Opeyemi Ogundeji, researcher and employment law writer at Croner-i, details four key things employers need to think about when recruiting new talent into their business.
The process of recruiting new talent can be complicated for employers to approach, let alone as the UK economy begins to overcome the impact of the pandemic. However, having the right thought process and opening the business up to new possibilities may be essential if a recruitment exercise is to be cost-effective and attract the right quality of applicants.
Before putting out an advertisement for a new/existing role, it is important for employers to organise and plan their approach carefully, considering the content and the design of the job advert. In addition to this, and other considerations that would usually be had when recruiting new talent, employers should keep four key things in mind when searching for new talent post-Covid.
Know what candidates want
Attracting new talent is as much about knowing what the right candidate would want from a role as it is about the role itself. During the coronavirus pandemic, many people would have had the opportunity to evaluate what they want from their jobs and it is important that employers do their research on what these things may be — so that they can incorporate them, reasonably, into their business to attract new talent.
Ascertaining what candidates want before even hearing from them, eg before they apply for the role, may seem impossible; however, the answer may be a lot closer to home than some may realise. Existing employees can tell a company a lot about the changing trends that they should be looking out for. For example, some employers may find that a lot of their staff are favouring more flexibility, for a smoother work-life balance, or they may have been advocating for newer technology to ease the stresses of day-to-day working life.
Paying close attention to these details, as well as some research into trends outside their own workplace, could help employers know what may attract the right candidate into their business.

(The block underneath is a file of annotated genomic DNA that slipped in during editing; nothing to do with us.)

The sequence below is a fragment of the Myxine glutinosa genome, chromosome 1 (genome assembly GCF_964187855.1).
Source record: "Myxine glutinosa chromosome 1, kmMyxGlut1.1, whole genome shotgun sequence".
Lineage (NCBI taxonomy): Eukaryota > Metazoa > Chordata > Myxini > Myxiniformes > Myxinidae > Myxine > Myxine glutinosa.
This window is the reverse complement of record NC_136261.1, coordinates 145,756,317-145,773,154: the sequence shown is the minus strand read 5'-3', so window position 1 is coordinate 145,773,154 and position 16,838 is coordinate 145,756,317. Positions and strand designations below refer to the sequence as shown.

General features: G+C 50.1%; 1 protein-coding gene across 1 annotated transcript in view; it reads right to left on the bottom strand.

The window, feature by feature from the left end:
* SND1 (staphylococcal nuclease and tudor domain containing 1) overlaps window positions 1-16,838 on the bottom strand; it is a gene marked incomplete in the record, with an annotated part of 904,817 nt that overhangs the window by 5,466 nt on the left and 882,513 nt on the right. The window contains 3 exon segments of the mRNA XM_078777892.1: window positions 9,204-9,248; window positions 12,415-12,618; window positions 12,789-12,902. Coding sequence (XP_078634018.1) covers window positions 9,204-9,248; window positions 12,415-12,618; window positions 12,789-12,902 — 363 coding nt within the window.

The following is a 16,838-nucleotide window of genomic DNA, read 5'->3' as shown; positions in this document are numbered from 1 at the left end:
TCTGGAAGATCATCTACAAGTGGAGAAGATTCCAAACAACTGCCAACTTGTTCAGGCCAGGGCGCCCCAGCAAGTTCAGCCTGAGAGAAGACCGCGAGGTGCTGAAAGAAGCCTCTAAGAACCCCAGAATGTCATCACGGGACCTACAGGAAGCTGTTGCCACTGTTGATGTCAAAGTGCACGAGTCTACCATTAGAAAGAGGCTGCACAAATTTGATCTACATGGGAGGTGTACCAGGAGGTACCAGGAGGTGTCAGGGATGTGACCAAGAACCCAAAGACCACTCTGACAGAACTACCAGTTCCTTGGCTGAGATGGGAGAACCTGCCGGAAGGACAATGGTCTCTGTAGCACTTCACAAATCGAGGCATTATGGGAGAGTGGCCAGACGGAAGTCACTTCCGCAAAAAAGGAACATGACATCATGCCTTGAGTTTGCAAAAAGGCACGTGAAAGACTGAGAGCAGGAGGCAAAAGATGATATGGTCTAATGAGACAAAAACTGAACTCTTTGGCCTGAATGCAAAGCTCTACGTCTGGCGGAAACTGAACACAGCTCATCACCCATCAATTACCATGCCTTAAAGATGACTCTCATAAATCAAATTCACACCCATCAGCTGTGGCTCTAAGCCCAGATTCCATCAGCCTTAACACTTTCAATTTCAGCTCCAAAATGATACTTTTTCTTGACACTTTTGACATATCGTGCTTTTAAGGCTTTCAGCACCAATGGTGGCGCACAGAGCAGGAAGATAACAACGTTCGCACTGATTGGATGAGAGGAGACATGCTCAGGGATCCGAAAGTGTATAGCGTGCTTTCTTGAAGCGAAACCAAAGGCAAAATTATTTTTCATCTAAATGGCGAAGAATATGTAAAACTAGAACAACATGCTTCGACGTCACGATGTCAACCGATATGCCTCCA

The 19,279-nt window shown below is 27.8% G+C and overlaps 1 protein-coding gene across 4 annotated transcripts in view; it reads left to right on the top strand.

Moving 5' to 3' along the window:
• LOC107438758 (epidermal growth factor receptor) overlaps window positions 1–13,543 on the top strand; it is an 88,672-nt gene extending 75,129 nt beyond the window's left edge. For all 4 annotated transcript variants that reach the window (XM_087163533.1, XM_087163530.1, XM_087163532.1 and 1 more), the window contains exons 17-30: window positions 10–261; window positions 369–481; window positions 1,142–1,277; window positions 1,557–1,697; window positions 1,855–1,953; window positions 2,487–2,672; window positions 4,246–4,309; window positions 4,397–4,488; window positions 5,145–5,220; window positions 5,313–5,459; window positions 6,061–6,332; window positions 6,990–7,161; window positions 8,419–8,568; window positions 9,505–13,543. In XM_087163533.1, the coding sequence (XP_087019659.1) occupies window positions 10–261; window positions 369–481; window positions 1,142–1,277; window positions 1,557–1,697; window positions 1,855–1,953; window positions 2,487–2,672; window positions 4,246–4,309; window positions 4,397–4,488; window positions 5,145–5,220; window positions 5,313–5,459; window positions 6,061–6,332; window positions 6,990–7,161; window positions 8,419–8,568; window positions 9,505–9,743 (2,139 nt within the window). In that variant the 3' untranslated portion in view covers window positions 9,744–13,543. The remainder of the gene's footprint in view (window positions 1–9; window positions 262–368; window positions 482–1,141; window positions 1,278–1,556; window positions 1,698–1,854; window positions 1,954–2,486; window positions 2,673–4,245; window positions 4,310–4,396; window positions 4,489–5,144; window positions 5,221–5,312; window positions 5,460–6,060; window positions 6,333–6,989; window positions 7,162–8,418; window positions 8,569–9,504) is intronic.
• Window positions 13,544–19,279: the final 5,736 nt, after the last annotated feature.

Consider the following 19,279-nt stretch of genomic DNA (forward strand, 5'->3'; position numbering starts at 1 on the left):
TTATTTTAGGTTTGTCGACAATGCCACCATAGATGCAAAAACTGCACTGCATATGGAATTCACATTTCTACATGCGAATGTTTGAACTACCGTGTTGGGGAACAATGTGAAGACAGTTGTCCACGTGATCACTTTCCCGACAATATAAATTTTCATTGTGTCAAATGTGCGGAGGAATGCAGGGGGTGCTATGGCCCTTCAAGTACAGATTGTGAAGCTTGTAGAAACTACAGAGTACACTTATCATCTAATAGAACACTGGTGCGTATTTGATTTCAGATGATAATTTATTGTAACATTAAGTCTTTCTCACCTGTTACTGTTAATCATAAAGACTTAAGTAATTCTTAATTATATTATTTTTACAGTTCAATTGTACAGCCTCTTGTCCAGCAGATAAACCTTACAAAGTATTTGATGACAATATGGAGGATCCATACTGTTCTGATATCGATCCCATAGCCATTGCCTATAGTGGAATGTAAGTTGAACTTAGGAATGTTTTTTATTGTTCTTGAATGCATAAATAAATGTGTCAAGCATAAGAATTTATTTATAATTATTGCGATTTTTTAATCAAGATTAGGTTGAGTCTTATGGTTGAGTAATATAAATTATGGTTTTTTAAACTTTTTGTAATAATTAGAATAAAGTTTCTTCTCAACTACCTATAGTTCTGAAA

Embracing career changers
Changing careers is not a new phenomenon; however, as more people have been given the time to reflect on their life ambitions during lockdown, we may begin to see more and more people making the shift.
According to the job advertisement search engine, Adzuna, a survey released in 2020 shows that a quarter — approximately 2.2 million — of workers in the UK were considering a career shift for 2021. These figures indicate that, if given the opportunity, workers are willing to enter other industries or try other roles within the same industry.
With this in mind, employers may find it beneficial to become more open to hiring those with little to no industry experience of a particular role but who show promise, determination, and are willing to learn.
While this may seem like a big risk for employers, here are some of the reasons why hiring career changers may be good for business:
even though they may not have the industry experience, they could possess some key transferable skills which may be difficult to find in someone who does have the desired industry experience
they tend to have increased self-awareness, which may be a great asset to the business — they are able to weigh up what they are and are not capable of doing; they are ambitious and passionate about what they know they are capable of
some will have invested time, and maybe money, into training and developing the skills and knowledge they need to go into a new role or industry, and this should not be taken for granted.
There are many reasons why people will choose to change careers and it is important that employers do not make assumptions about this, eg that they don’t know what they want or that they are simply unhappy in their current job. The best way to determine if the candidate is a good fit for the role, and the company, is to not discount their CV but instead invite them for an interview.